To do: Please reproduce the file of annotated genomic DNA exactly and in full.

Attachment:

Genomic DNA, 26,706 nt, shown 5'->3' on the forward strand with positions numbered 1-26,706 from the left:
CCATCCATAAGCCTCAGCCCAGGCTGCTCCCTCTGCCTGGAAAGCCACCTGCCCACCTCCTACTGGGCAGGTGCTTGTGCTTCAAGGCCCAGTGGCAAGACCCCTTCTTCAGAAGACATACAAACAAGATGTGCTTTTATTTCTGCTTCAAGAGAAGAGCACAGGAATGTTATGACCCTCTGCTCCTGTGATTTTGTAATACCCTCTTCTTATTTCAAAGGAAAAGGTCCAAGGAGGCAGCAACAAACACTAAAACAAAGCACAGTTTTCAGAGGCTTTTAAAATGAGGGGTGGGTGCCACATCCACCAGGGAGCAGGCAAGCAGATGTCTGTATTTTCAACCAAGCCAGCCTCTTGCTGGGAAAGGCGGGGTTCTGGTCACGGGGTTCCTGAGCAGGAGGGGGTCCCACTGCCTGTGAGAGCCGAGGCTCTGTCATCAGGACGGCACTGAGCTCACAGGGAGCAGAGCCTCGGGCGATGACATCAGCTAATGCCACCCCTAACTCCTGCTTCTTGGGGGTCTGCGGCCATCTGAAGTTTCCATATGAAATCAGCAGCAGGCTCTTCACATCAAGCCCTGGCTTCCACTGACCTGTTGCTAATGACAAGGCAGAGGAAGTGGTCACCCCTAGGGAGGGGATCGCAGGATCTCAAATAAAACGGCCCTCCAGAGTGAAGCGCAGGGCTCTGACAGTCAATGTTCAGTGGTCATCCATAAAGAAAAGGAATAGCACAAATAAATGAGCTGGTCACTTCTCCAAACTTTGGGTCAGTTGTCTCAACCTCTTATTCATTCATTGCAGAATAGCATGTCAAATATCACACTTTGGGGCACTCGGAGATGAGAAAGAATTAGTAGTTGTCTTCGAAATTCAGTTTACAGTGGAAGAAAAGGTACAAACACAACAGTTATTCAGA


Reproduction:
Genomic DNA, 26,706 nt, shown 5'->3' on the forward strand with positions numbered 1-26,706 from the left:
CCATCCATAAGCCTCAGCCCAGGCTGCTCCCTCTGCCTGGAAAGCCACCTGCCCACCTCCTACTGGGCAGGTGCTTGTGCTTCAAGGCCCAGTGGCAAGACCCCTTCTTCAGAAGACATACAAACAAGATGTGCTTTTATTTCTGCTTCAAGAGAAGAGCACAGGAATGTTATGACCCTCTGCTCCTGTGATTTTGTAATACCCTCTTCTTATTTCAAAGGAAAAGGTCCAAGGAGGCAGCAACAAACACTAAAACAAAGCACAGTTTTCAGAGGCTTTTAAAATGAGGGGTGGGTGCCACATCCACCAGGGAGCAGGCAAGCAGATGTCTGTATTTTCAACCAAGCCAGCCTCTTGCTGGGAAAGGCGGGGTTCTGGTCACGGGGTTCCTGAGCAGGAGGGGGTCCCACTGCCTGTGAGAGCCGAGGCTCTGTCATCAGGACGGCACTGAGCTCACAGGGAGCAGAGCCTCGGGCGATGACATCAGCTAATGCCACCCCTAACTCCTGCTTCTTGGGGGTCTGCGGCCATCTGAAGTTTCCATATGAAATCAGCAGCAGGCTCTTCACATCAAGCCCTGGCTTCCACTGACCTGTTGCTAATGACAAGGCAGAGGAAGTGGTCACCCCTAGGGAGGGGATCGCAGGATCTCAAATAAAACGGCCCTCCAGAGTGAAGCGCAGGGCTCTGACAGTCAATGTTCAGTGGTCATCCATAAAGAAAAGGAATAGCACAAATAAATGAGCTGGTCACTTCTCCAAACTTTGGGTCAGTTGTCTCAACCTCTTATTCATTCATTGCAGAATAGCATGTCAAATATCACACTTTGGGGCACTCGGAGATGAGAAAGAATTAGTAGTTGTCTTCGAAATTCAGTTTACAGTGGAAGAAAAGGTACAAACACAACAGTTATTCAGA